Once I reached the limits of what my dumb and lazy approach to patching could get me, I shifted gears. I am (or at least was) a skilled systems administrator, so I was capable of investigating why a patch failed to install and taking corrective action. These frequently required review on a case-by-case basis and could become very time consuming. Each percentage point above 90 percent can take as much effort to achieve as the first 90 percent took in total.
The first question is whether the update is worth the effort. That’s what Nucleus is for. I would argue that on a low severity vulnerability, a 70 percent success rate is good enough. It’s the criticals and highs that deserve the heroic efforts required to get to 100 percent.
Troubleshooting a patch that just doesn’t want to install is a very underrated and underappreciated skill. Typically this involves manually installing updates and looking for errors, examining log entries, manually uninstalling and reinstalling, passing little-known command line switches to the update, forcing file updates via WMI, multiple reboots, and in extreme cases, support cases with vendors. The skill required and the level of effort is similar to conducting a forensics investigation on a system. And based on conversations I’ve been involved in, I don’t think many security professionals know that. One of the best things we can do as security professionals is to understand the work required to complete an effort, and adjust our expectations accordingly.
When I was a sysadmin, I handled both the caveman phase and the brain surgeon phase. But you can split up the work among multiple people if you have multiple people available. When I was doing vulnerability management at a Fortune 20 company, we had three people rotating in and out of the two phases as needed. More would have been better, if the team had been large enough.
The methodology served them well, and it’s worked everywhere else I’ve had the opportunity to try it. In the most extreme case, a team I worked with fixed 1.3 million vulnerabilities in one epic summer.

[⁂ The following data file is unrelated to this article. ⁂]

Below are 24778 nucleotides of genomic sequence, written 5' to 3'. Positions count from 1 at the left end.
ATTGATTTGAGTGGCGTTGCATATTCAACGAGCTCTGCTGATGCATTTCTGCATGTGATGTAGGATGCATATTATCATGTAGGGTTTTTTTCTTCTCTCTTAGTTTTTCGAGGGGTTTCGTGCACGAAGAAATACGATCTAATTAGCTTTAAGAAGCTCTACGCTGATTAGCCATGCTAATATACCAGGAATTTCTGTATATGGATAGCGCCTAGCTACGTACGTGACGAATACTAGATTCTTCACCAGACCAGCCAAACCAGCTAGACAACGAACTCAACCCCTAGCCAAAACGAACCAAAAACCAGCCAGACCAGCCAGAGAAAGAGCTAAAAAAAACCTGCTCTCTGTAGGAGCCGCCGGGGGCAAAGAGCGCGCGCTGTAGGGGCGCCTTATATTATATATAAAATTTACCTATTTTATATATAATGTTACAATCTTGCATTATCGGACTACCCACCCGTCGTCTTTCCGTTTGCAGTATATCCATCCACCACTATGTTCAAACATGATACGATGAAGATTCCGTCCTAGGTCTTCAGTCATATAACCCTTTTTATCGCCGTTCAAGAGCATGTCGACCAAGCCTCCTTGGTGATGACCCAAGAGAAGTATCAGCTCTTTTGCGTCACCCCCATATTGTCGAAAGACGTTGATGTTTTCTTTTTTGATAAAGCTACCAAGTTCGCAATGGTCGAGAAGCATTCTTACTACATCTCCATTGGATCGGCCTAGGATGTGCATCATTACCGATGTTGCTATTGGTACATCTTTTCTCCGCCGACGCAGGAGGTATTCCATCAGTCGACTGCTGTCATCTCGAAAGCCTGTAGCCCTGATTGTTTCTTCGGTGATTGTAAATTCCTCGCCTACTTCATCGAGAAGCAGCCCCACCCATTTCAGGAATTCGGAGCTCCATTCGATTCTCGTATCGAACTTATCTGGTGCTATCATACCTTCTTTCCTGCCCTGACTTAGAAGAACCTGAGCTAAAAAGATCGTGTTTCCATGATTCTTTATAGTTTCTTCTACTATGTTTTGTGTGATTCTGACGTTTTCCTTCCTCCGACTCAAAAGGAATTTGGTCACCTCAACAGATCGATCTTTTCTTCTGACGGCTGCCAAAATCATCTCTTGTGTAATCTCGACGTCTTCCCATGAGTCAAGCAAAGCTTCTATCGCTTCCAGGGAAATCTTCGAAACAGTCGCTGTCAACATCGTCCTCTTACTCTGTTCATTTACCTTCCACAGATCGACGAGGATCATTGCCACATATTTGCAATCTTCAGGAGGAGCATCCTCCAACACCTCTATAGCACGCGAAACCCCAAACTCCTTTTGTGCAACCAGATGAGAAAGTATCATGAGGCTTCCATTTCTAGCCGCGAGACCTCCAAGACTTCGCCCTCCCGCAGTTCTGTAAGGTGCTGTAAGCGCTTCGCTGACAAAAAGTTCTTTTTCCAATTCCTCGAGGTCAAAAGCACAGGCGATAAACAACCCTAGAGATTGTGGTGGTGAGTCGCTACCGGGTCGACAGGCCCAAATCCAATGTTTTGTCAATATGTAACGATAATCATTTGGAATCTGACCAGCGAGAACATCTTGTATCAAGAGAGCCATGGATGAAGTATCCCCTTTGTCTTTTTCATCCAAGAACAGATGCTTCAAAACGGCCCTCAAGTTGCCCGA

Tech Debt is Like Personal Debt
When a customer was faced with a large backlog, I’ve also used the model of debt. Not everyone agrees that every missing patch qualifies as tech debt, but the model works. Hear me out.
I’m one of those people who paid off all my personal debt in less than 7 years. The formula to do that isn’t super complicated. Pay this month’s bills as they come in, and take the recurring bill that hurts the most and pay extra on it. Then when you pay one bill off, you take what you were paying on that bill and apply it to your next one. The amount you pay every month stays consistent, but over time you’re paying fewer and fewer creditors.
You don’t have to be a financial genius to do it, and you don’t have to be especially wealthy either. It’s really about making a budget and a plan and sticking with it every month. You can take a similar approach to patching. Push out this month’s updates as they come out. That stops your tech debt from growing. Then pick 10 updates from your backlog, ideally, 10 updates that are hurting you the most, and deploy those as well. Use the caveman/brain surgeon tandem on those updates to bring your tech debt under control.
Getting patching under control requires a plan, and it requires sticking with it every month. But once you build it into your processes and it becomes part of your culture, there’s no reason why it has to feel like an impossible dream. And counter-intuitively, it starts with learning when to work dumber and lazier.
Because when I’ve studied vulnerability management programs, frequently the underlying problem I found was that the system administrators were taking the brain surgeon approach all the time. And that meant they didn’t have enough time or energy left to finish the work.